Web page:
Art Dog

Play Information
Rating: Excellent
Reading/Interest Level: Preschool, Primary
Author: John Olive and Sue Ennis
Publisher: Plays for Young Audiences
Year: 2014
Pages: 26
Acts: 1
Estimated Runtime: 45 minutes
Number of Characters: 8
Cast Requirements: 1 male, 6 either
Time Period: Present Day
Production Requirements: Large and vivid sets with reenactments of famous paintings; dog costumes; several special effects.


Based on the children’s book of the same name by Thacher Hurd, Art Dog introduces children to famous paintings and artists in a fun and memorable way with a cast composed entirely of dogs.  Arthur, a guard at an art museum, spends his days patrolling the rooms of the museum, which feature several famous paintings.  At night though, if the moon is shining, Arthur transforms into Art Dog; decorating the walls of his city with his own imaginative paintings.  After closing time at the museum one moon-bright night, two thieves break in and steal the “Mona Woofa,” replacing it with a rough new painting.  When the police catch Arthur on the street with a paint brush in hand he is arrested for the crime.  Once in jail his paintbrush takes on magical powers and he is able to paint himself out of the situation.  When he catches the actual thieves and his paintings are discovered, he is invited to present a show at the museum.  His show is a success and the next morning Arthur is back to work at the museum, his identity safe.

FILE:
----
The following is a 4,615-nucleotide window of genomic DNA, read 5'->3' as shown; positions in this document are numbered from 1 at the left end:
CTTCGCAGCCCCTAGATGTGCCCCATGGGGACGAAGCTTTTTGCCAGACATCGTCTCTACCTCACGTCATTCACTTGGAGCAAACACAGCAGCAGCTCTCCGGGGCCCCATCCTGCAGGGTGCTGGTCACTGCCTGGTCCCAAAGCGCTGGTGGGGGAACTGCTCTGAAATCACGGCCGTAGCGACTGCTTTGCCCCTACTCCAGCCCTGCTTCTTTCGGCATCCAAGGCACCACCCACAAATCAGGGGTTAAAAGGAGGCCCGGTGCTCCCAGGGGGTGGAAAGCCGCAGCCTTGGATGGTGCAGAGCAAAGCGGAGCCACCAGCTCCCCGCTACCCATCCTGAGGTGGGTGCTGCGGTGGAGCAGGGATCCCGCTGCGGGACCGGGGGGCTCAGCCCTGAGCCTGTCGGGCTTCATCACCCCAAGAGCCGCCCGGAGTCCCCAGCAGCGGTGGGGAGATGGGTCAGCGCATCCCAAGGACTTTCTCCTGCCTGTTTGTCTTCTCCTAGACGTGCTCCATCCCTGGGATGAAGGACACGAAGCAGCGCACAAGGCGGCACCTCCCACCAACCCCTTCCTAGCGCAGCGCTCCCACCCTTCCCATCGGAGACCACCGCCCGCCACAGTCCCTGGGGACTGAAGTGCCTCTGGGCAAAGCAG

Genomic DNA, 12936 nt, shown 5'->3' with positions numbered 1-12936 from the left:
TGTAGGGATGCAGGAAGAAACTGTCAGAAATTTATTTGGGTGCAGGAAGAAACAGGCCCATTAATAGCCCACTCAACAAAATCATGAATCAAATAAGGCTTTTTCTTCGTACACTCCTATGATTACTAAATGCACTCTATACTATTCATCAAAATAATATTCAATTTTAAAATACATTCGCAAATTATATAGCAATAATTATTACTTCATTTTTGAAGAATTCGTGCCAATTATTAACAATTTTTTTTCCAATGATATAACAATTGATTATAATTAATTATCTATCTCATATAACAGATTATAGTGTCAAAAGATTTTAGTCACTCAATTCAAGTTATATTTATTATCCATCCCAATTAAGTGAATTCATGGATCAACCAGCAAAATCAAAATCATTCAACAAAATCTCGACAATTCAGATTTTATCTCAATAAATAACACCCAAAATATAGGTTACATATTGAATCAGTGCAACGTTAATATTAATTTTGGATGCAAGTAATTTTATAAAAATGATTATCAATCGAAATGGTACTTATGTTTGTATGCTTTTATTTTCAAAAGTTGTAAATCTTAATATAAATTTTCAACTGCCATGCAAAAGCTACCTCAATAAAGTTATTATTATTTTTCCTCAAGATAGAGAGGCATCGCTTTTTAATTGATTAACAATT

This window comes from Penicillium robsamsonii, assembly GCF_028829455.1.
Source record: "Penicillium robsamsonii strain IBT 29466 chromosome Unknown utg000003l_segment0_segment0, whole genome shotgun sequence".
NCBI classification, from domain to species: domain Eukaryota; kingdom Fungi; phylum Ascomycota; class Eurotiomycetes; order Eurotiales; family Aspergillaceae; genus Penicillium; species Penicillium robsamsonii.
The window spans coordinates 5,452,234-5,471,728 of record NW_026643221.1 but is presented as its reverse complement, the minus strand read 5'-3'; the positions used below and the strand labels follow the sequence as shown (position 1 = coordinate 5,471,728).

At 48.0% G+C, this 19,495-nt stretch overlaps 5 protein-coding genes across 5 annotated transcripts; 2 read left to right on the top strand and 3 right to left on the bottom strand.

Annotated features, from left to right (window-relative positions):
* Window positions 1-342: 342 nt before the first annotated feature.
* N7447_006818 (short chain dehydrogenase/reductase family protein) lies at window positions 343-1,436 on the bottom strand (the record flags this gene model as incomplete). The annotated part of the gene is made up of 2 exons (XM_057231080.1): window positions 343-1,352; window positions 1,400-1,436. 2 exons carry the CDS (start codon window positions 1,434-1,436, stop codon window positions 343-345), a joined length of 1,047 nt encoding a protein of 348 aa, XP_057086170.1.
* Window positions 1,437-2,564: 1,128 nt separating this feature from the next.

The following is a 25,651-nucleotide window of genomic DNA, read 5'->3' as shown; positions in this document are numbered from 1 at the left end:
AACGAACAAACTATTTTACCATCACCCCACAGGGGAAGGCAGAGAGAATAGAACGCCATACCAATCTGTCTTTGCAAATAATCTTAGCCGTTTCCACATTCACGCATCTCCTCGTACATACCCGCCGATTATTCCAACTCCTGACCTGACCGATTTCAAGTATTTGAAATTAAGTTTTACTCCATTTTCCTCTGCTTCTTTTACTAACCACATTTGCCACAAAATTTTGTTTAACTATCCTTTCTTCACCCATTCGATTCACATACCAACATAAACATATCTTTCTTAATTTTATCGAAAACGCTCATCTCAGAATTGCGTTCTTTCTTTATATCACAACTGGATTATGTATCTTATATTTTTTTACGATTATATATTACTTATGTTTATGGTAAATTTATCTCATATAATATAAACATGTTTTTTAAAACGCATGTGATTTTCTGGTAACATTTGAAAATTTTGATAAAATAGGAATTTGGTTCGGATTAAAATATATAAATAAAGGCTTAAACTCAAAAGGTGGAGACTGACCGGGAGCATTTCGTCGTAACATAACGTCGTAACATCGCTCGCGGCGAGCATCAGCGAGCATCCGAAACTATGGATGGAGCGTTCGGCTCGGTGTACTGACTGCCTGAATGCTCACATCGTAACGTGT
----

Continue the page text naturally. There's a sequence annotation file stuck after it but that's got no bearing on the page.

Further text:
This adaptation closely mirrors the popular children’s book, fleshing out a few of the characters for a cohesive whole.  The colorful characters and music as well as the action packed plot will keep young audiences captivated as will the colorful characters and physical, pun-based comedy.  This production provides a great jumping off point for a first time theatergoers as well as a wonderful introduction to famous paintings and artists.  Opportunities for pre and post show learning abound. The small cast, and short running time make it an ideal option for touring, but the tricky special effects required would need to be considered.